The Faces of 90.5 WESA
Life of Learning
Mon February 17, 2014
Black Community Leaders Come Out in Support of Pittsburgh's Teacher Evaluation System
A coalition of parents, civil rights advocates and clergy stood huddled together in the cold outside Pittsburgh King PreK-8 School on the North Side Monday morning to announce their support for the school district’s teacher evaluation system.
Development of evaluation criteria was a joint effort by the school district and the Pittsburgh Federation of Teachers, the union that represents the district’s educators. Under a trial run of the new evaluation system, 85 percent of the district’s teachers were found to be either proficient or distinguished, while 9 percent of the district’s teachers received the lowest possible score of “unsatisfactory.” The union has pointed to the latter figure as evidence that the point ranges need some tweaking.
“I am not anti-teacher, nor am I anti-teacher union. I am anti-failure,” said Dwayne Barker, whose two children both attend King.
Barker pointed to the fact that 85 percent of the district’s teachers have been deemed proficient or distinguished as evidence that the evaluation system is appropriate.
“The good news is that effective teachers are in every one of our schools in the district," Barker said. "That gives me hope that some of our teachers have the talent to close the racial achievement gap. The bad news is that failing teachers are more likely to become concentrated in our more high-risk schools where the majority of students are African American.”
According to the Pittsburgh Public Schools website, the district’s achievement gap in reading proficiency between black and white students is 21.2 percentage points. For math proficiency, the gap is 13.3 percentage points.
The district has not released specific information that juxtaposes individual schools’ demographics with the results of teacher evaluations. However, a document available on the Pittsburgh Public Schools website titled “Top Takeaways about Teacher Effectiveness in Pittsburgh Public Schools” does acknowledge that the data suggest the best teachers are not distributed equally across all schools in the district.
“Within our schools serving more than 95 percent low-income students or students of color, 12 percent of teachers are performing at the highest level of effectiveness. This is not very different than the percent of teachers reaching this level at other schools (16 percent),” reads the document. “There is no doubt that success is possible. At the same time, our highest-need students are more likely to spend time with a teacher at the lowest level of performance. We must work together to increase the number of high-needs students taught by highly effective teachers.”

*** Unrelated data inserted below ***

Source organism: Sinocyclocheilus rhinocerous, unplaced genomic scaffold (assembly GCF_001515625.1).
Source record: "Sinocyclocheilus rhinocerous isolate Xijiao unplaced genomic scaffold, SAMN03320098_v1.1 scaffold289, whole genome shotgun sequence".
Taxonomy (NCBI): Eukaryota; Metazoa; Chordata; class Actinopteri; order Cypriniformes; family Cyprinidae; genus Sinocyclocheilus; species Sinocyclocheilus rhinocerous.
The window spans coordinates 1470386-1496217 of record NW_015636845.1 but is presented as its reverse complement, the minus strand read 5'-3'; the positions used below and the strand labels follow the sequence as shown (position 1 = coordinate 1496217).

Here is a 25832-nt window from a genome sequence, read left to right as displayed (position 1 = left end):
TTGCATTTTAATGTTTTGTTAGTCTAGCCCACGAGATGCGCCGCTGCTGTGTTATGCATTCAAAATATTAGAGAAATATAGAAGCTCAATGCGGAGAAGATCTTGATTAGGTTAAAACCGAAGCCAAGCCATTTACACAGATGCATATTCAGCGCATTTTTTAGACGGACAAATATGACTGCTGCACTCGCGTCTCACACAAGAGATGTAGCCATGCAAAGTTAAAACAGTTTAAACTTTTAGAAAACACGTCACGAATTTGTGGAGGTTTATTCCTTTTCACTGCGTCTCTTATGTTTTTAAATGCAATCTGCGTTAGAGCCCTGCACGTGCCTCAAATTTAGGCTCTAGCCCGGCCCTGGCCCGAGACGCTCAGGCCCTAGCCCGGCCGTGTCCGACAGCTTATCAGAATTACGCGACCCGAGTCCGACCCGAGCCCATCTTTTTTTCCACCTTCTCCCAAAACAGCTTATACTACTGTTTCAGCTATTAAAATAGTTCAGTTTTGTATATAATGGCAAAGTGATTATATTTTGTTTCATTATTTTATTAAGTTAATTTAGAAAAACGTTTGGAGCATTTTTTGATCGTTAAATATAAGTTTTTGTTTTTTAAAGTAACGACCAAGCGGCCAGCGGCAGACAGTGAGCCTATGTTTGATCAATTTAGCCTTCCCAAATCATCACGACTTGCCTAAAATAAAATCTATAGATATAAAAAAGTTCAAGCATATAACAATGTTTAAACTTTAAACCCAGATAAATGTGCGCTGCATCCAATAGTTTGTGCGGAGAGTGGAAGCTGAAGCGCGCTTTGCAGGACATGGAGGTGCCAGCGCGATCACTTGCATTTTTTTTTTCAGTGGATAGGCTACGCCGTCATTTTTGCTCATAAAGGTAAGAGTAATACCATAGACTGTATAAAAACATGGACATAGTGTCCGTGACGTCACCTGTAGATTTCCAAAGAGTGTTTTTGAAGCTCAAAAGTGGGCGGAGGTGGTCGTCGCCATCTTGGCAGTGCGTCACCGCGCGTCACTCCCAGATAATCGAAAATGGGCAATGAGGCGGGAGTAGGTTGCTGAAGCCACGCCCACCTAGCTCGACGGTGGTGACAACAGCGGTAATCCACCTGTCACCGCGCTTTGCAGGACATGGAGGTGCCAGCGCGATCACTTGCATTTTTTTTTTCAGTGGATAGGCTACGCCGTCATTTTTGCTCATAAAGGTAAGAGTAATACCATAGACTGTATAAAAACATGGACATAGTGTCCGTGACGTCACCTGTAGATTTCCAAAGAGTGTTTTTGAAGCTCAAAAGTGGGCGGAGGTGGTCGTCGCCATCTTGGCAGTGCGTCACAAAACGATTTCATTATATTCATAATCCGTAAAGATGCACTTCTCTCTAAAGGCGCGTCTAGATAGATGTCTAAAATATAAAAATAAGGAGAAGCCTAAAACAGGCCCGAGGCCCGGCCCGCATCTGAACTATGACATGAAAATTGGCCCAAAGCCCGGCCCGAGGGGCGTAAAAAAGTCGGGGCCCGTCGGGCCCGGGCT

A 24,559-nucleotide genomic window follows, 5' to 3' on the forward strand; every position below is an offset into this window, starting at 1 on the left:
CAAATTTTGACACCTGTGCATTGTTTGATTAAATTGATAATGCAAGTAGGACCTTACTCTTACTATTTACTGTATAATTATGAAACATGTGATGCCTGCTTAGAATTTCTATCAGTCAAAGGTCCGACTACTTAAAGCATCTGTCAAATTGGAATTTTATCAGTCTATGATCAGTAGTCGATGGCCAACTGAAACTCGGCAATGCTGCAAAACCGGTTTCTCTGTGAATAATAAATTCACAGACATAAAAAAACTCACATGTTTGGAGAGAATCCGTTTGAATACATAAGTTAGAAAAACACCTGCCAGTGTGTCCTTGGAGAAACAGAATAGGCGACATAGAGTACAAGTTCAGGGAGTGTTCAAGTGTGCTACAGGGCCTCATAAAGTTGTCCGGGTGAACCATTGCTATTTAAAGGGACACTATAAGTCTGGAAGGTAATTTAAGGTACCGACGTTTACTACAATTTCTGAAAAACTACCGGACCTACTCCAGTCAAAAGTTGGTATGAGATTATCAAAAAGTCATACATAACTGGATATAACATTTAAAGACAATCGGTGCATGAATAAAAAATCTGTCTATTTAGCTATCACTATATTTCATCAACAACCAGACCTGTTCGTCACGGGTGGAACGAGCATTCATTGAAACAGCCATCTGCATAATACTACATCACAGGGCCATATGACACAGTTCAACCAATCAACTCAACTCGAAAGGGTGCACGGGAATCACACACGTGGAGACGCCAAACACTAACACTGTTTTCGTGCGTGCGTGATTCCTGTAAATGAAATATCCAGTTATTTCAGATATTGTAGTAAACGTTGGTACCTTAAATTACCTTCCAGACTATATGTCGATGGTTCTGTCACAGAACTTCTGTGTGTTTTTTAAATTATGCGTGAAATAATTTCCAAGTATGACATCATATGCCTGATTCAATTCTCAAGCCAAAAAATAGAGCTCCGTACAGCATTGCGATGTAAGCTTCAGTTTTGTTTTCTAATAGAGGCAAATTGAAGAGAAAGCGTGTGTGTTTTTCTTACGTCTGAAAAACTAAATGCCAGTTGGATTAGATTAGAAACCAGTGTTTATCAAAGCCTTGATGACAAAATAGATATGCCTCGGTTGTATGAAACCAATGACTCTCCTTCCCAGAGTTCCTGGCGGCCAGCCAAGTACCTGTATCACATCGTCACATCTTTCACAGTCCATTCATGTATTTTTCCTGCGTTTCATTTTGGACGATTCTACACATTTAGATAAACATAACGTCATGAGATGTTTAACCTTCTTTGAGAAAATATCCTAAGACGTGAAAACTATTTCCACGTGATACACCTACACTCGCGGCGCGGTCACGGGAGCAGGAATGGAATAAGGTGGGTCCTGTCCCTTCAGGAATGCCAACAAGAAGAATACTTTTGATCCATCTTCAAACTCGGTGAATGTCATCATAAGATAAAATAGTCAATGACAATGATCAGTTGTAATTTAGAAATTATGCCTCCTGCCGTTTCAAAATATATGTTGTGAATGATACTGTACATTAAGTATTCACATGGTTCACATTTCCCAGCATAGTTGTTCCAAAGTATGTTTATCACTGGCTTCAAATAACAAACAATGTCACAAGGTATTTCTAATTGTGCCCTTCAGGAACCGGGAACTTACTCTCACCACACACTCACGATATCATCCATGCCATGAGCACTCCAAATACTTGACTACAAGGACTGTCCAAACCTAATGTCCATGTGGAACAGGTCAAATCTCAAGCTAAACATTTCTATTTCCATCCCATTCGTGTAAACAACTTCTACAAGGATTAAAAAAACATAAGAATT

Pittsburgh Federation of Teachers President Nina Esposito-Visgitis said there are broad misunderstandings about the union’s beef with the evaluation system.
“The Pittsburgh Federation of Teachers and over 400 of our teachers have been involved in crafting the new evaluation system over the past five years,” said Esposito-Visgitis.
She said it’s not the evaluation system itself with which the teachers disagree, it’s how the district set its score ranges.
In order to be deemed proficient under the district’s evaluation system, a teacher must receive a score of at least 155 points out of a possible 300 points. Teachers in the 140-155 point range are classified as “needs improvement,” while teachers with fewer than 140 points are determined to be “failing.”
The state teacher evaluation system works on three-point scale. A score of 0.5 to 1.49 points means a teacher “needs improvement,” and a score of 0.49 points or below means a teacher is “failing.”
Teachers whose scores fall in the “needs improvement” range are still considered satisfactory, but they will be required to participate in a performance improvement plan. Teachers who are found to be “failing” two years in a row could face dismissal.
Esposito-Visgitis said that roughly the same number of teachers would be required to participate in performance improvement plans under the state’s point ranges, but that fewer teachers would be marked as “failing” and more would fall into the “needs improvement” category instead. She said she is concerned that such a narrow “needs improvement” category could drive teachers away from Pittsburgh Public Schools.
Esposito-Visgitis said she agrees with those who say the city’s minority and poor children bear the brunt of the negative effects of lax teaching standards.
“That’s why we have worked so hard to develop this system and have put a great deal of effort into the evaluation system for the past five years,” she said. “We have worked tirelessly, and our teachers have too … to make an evaluation and growth system that grows teachers that in turn can help grow our students.”